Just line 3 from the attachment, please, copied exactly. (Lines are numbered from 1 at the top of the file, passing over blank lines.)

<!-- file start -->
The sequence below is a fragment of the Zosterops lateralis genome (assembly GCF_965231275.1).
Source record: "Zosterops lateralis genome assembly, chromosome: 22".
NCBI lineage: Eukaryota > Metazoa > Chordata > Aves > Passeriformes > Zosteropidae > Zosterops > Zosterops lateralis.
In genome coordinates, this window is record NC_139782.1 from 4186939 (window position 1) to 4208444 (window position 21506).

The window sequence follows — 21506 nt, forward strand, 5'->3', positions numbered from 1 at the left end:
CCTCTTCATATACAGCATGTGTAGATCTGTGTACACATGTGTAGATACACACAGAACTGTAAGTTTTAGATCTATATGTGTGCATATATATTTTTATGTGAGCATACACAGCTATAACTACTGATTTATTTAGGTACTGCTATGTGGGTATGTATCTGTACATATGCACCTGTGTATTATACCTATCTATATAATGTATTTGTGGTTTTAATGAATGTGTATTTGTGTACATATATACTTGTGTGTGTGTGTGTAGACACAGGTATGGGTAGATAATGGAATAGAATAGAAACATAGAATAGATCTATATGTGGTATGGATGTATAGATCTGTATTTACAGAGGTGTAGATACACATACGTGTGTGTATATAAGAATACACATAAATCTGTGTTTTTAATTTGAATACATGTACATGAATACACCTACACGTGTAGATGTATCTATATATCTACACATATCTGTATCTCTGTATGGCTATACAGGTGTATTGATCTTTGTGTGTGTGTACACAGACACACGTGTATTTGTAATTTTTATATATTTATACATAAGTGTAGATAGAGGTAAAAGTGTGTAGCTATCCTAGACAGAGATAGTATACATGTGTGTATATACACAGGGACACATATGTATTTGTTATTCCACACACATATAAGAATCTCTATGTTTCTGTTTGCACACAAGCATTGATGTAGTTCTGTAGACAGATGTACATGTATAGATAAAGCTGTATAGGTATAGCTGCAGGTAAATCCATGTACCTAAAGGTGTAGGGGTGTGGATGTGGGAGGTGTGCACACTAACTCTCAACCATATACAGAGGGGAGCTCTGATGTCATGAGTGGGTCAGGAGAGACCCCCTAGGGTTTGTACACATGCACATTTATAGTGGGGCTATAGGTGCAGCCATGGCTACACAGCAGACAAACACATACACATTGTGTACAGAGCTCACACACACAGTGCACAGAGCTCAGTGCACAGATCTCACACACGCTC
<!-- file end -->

NCBI lineage: Eukaryota > Metazoa > Chordata > Aves > Passeriformes > Zosteropidae > Zosterops > Zosterops lateralis.